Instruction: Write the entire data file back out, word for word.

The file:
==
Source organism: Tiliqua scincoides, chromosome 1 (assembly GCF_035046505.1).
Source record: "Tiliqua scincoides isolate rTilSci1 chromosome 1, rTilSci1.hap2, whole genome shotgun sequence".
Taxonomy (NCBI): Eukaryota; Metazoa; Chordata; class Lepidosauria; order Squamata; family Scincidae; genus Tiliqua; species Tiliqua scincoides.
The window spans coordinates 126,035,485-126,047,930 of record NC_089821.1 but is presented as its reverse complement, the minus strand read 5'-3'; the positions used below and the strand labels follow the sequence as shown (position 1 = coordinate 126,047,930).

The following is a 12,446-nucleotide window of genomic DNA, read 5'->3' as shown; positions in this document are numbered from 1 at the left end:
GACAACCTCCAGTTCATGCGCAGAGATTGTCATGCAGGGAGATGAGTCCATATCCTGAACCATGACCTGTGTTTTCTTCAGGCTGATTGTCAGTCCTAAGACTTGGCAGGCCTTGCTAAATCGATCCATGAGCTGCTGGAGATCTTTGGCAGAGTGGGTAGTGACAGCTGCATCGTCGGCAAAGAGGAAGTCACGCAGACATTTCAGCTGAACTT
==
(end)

Source organism: Tiliqua scincoides, chromosome 1 (assembly GCF_035046505.1).
Source record: "Tiliqua scincoides isolate rTilSci1 chromosome 1, rTilSci1.hap2, whole genome shotgun sequence".
Taxonomy (NCBI): Eukaryota; Metazoa; Chordata; class Lepidosauria; order Squamata; family Scincidae; genus Tiliqua; species Tiliqua scincoides.
The window spans coordinates 126,035,485-126,047,930 of record NC_089821.1 but is presented as its reverse complement, the minus strand read 5'-3'; the positions used below and the strand labels follow the sequence as shown (position 1 = coordinate 126,047,930).

The following is a 12,446-nucleotide window of genomic DNA, read 5'->3' as shown; positions in this document are numbered from 1 at the left end:
GACAACCTCCAGTTCATGCGCAGAGATTGTCATGCAGGGAGATGAGTCCATATCCTGAACCATGACCTGTGTTTTCTTCAGGCTGATTGTCAGTCCTAAGACTTGGCAGGCCTTGCTAAATCGATCCATGAGCTGCTGGAGATCTTTGGCAGAGTGGGTAGTGACAGCTGCATCGTCGGCAAAGAGGAAGTCACGCAGACATTTCAGCTGAACTT